Maintenance burden creates innovation squeeze

Up to 80 percent of IT budgets are being used to just "keep the lights on" forcing IT managers to extract more value from current systems if they want any new spend for innovation.

Sydney-based office equipment supplier Corporate Express CIO Garry Whatley said his current goal is to get IT costs down to a minimum.

"Everyone I speak to is focused on a similar issue," Whatley said, adding that as much as 75 percent of his budget is spent on maintenance and support, much of which involves "legacies of the past".

Whatley cited server consolidation and virtualization to reduce management, automation and monitoring of processes to "make us more effective", and helpdesk training and "skilling people up" so issues can be resolved early requiring less second-level support, as ways to reduce the maintenance bills.

"There is a high management level on servers and simple things like password resets which we are now automating," he said. "We now spend a lot of time delivering to the business [which] should be a win-win."

Corporate Express has an innovation council which "creates an innovation culture across the whole organization".

Ideally Whatley would like a spending ratio of 50-50 maintenance-to-innovation, but would be pleased if it got to 60-40.

"There are lots of areas for innovation," he said. "RFID would be one, as well as using the Web for more applications. Innovation may also mean better processes, for example we're implementing ITIL."

On recurrent software costs, Whatley said this is less of an issue at the company, because of its preference for open source.

"Today's innovation becomes tomorrow's support and maintenance - it's an endless cycle," he said.

NSW government-owned Australian Technology Park (ATP) IT manager Chris Goh said outsourcing of services like the helpdesk contributed to maintenance being around 60 percent of IT budgets, but better management of SLAs can bring that down "significantly".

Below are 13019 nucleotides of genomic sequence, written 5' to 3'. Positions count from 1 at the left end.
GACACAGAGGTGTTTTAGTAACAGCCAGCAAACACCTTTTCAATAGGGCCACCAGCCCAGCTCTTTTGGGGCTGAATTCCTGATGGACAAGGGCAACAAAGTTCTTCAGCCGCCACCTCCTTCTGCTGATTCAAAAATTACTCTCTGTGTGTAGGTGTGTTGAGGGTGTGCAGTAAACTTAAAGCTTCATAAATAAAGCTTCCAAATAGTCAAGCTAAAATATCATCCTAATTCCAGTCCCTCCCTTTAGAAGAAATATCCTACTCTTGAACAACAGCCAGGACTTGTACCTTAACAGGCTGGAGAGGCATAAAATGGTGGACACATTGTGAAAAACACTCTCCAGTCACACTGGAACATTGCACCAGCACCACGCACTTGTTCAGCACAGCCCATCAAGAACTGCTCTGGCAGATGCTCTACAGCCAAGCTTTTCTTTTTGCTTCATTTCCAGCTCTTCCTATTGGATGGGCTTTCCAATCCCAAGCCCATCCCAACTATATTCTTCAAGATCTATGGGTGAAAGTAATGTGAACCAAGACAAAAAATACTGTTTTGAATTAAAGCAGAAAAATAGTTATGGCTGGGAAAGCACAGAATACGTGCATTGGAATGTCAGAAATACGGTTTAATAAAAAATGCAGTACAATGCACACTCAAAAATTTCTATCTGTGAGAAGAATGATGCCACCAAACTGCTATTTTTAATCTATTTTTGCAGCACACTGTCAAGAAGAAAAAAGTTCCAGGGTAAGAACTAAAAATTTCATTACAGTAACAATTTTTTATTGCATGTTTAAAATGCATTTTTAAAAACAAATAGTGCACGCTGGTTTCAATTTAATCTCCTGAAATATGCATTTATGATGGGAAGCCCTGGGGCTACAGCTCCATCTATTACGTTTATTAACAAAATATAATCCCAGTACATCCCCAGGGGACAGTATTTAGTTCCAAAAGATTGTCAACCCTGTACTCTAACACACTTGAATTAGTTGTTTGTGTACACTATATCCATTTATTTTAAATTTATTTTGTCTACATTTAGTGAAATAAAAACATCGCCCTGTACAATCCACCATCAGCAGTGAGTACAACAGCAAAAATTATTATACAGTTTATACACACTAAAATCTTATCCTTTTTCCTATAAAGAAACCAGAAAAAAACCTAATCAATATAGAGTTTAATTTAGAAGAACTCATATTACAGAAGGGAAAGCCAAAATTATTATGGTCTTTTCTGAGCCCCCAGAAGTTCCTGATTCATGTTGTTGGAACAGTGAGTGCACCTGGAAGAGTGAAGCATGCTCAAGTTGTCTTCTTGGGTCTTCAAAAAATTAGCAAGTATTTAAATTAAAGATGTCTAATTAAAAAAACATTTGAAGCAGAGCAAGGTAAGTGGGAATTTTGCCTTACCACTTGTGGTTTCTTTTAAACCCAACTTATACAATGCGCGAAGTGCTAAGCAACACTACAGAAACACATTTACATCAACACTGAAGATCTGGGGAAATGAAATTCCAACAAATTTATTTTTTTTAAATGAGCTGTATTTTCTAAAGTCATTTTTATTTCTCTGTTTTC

"Innovative products and open source has made it a more competitive and better ball game for IT managers," Goh said, adding that he has got ATP's maintenance burden down to a "minimum" of 20 percent.

Goh blames the recurrent costs of software as hitting the TCO hardest for any organization which has more than 50 people.

"As an organization grows in staff that percentage significantly increases," he added.

"Support tools and cheaper hardware have seen better returns - hardware purchases have become longer as new machines offer little more functionality," he said. "Microsoft tried to hide this cost in Software Assurance so it doesn't look like a recurrent cost for businesses, but it really is."

Goh is subject to regular budgetary pressures and believes IT managers can become more innovative by being creative with procurement strategies.

"Most vendors are open for trials and innovation; try to use existing maintenance money to purchase more "intelligent" products."

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